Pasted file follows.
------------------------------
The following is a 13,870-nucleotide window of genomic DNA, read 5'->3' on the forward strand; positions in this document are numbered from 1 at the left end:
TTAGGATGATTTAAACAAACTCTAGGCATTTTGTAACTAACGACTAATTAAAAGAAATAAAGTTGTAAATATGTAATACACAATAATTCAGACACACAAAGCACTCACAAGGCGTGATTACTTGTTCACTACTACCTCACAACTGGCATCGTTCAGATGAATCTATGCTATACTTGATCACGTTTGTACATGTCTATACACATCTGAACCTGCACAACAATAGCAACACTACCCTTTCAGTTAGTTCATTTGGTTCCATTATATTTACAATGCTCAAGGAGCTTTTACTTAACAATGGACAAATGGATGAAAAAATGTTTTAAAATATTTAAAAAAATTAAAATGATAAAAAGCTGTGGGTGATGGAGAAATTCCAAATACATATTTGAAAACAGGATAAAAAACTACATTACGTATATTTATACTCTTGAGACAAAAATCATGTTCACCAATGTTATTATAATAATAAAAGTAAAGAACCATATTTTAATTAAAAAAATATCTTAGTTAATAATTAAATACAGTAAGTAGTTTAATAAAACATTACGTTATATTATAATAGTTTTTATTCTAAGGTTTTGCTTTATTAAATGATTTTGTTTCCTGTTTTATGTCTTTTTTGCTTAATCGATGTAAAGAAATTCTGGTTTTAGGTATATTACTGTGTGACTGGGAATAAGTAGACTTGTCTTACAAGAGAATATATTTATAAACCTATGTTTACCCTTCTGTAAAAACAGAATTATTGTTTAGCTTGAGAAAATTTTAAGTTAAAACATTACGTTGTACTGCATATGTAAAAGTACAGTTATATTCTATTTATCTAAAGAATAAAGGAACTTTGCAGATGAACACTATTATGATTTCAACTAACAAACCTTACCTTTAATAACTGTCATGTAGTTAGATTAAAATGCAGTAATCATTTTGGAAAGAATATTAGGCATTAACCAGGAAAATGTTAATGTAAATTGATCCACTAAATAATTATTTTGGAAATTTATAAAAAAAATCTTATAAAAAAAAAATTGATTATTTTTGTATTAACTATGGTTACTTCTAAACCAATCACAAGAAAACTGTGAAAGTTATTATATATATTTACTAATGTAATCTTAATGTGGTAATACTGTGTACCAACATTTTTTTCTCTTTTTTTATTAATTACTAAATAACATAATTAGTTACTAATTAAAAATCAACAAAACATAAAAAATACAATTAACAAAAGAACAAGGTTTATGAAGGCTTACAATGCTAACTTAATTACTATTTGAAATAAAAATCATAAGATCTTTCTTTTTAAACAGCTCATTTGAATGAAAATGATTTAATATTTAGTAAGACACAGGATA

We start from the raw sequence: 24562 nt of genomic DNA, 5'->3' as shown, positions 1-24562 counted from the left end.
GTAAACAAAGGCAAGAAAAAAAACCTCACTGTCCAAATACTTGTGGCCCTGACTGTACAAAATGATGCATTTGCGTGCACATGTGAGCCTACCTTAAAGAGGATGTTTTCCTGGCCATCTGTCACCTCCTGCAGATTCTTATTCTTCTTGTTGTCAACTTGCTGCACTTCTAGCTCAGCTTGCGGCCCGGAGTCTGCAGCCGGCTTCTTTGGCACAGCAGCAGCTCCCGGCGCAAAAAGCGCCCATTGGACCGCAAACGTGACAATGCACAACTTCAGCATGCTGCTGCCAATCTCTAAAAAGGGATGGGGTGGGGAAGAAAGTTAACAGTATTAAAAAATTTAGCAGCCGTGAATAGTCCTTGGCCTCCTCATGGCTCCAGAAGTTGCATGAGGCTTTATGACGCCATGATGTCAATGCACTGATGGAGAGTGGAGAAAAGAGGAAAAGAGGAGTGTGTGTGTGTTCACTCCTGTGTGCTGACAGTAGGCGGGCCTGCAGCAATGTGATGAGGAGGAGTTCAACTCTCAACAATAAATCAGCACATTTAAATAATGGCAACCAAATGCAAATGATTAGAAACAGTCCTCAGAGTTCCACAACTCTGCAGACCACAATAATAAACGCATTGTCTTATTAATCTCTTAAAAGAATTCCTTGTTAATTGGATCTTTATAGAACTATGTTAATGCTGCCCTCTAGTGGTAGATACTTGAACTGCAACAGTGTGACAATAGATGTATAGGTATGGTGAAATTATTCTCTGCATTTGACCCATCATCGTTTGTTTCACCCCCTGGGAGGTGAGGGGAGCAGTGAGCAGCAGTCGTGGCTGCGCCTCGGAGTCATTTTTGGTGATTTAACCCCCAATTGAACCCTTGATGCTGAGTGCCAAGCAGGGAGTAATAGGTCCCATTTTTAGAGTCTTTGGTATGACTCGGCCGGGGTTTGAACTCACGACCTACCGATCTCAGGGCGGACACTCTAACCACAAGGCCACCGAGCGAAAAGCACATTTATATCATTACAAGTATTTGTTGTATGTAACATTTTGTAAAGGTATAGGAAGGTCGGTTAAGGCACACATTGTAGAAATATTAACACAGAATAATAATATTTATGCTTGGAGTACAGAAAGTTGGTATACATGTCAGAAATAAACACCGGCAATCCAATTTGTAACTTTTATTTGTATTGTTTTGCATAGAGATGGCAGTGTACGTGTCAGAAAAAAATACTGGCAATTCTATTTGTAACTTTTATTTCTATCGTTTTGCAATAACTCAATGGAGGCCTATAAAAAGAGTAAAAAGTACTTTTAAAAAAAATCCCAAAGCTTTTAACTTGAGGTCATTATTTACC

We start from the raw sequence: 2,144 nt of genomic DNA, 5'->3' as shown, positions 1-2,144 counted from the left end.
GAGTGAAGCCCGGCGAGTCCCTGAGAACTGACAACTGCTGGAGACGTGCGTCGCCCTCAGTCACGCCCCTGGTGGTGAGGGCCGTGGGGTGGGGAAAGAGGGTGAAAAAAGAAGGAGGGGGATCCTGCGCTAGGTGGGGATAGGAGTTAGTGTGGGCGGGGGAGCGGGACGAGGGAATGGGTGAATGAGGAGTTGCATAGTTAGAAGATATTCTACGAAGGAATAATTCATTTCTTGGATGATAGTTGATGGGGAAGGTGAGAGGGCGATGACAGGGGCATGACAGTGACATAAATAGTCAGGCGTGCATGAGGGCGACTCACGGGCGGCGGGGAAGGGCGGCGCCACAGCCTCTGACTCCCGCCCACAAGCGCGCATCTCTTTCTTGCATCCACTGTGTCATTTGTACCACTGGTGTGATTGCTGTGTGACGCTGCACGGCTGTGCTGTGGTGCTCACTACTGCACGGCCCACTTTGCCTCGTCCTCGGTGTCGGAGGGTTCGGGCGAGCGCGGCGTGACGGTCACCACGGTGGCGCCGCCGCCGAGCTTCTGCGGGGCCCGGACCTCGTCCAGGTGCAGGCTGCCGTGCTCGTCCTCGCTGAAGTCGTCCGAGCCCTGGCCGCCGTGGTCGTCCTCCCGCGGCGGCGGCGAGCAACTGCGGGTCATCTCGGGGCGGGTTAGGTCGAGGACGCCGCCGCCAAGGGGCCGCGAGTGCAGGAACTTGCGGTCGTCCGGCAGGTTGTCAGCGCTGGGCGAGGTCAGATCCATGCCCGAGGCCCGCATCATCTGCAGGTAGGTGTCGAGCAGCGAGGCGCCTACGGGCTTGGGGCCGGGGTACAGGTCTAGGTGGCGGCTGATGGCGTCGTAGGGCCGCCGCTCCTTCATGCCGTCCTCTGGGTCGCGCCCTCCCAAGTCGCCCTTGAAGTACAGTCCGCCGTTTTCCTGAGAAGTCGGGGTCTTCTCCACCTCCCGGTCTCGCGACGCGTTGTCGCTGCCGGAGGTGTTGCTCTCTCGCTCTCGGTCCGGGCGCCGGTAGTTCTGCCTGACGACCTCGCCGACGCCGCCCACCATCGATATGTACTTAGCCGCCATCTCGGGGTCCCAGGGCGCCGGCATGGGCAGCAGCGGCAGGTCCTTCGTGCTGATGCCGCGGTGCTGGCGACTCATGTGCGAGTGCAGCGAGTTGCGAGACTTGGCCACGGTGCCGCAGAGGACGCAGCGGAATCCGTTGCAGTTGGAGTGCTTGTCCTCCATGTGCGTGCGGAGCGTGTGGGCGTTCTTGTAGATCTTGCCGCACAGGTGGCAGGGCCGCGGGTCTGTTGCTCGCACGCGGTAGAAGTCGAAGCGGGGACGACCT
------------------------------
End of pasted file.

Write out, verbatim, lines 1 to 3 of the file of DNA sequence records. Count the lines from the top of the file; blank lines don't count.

The following is a 13,870-nucleotide window of genomic DNA, read 5'->3' on the forward strand; positions in this document are numbered from 1 at the left end:
TTAGGATGATTTAAACAAACTCTAGGCATTTTGTAACTAACGACTAATTAAAAGAAATAAAGTTGTAAATATGTAATACACAATAATTCAGACACACAAAGCACTCACAAGGCGTGATTACTTGTTCACTACTACCTCACAACTGGCATCGTTCAGATGAATCTATGCTATACTTGATCACGTTTGTACATGTCTATACACATCTGAACCTGCACAACAATAGCAACACTACCCTTTCAGTTAGTTCATTTGGTTCCATTATATTTACAATGCTCAAGGAGCTTTTACTTAACAATGGACAAATGGATGAAAAAATGTTTTAAAATATTTAAAAAAATTAAAATGATAAAAAGCTGTGGGTGATGGAGAAATTCCAAATACATATTTGAAAACAGGATAAAAAACTACATTACGTATATTTATACTCTTGAGACAAAAATCATGTTCACCAATGTTATTATAATAATAAAAGTAAAGAACCATATTTTAATTAAAAAAATATCTTAGTTAATAATTAAATACAGTAAGTAGTTTAATAAAACATTACGTTATATTATAATAGTTTTTATTCTAAGGTTTTGCTTTATTAAATGATTTTGTTTCCTGTTTTATGTCTTTTTTGCTTAATCGATGTAAAGAAATTCTGGTTTTAGGTATATTACTGTGTGACTGGGAATAAGTAGACTTGTCTTACAAGAGAATATATTTATAAACCTATGTTTACCCTTCTGTAAAAACAGAATTATTGTTTAGCTTGAGAAAATTTTAAGTTAAAACATTACGTTGTACTGCATATGTAAAAGTACAGTTATATTCTATTTATCTAAAGAATAAAGGAACTTTGCAGATGAACACTATTATGATTTCAACTAACAAACCTTACCTTTAATAACTGTCATGTAGTTAGATTAAAATGCAGTAATCATTTTGGAAAGAATATTAGGCATTAACCAGGAAAATGTTAATGTAAATTGATCCACTAAATAATTATTTTGGAAATTTATAAAAAAAATCTTATAAAAAAAAAATTGATTATTTTTGTATTAACTATGGTTACTTCTAAACCAATCACAAGAAAACTGTGAAAGTTATTATATATATTTACTAATGTAATCTTAATGTGGTAATACTGTGTACCAACATTTTTTTCTCTTTTTTTATTAATTACTAAATAACATAATTAGTTACTAATTAAAAATCAACAAAACATAAAAAATACAATTAACAAAAGAACAAGGTTTATGAAGGCTTACAATGCTAACTTAATTACTATTTGAAATAAAAATCATAAGATCTTTCTTTTTAAACAGCTCATTTGAATGAAAATGATTTAATATTTAGTAAGACACAGGATA

We start from the raw sequence: 24562 nt of genomic DNA, 5'->3' as shown, positions 1-24562 counted from the left end.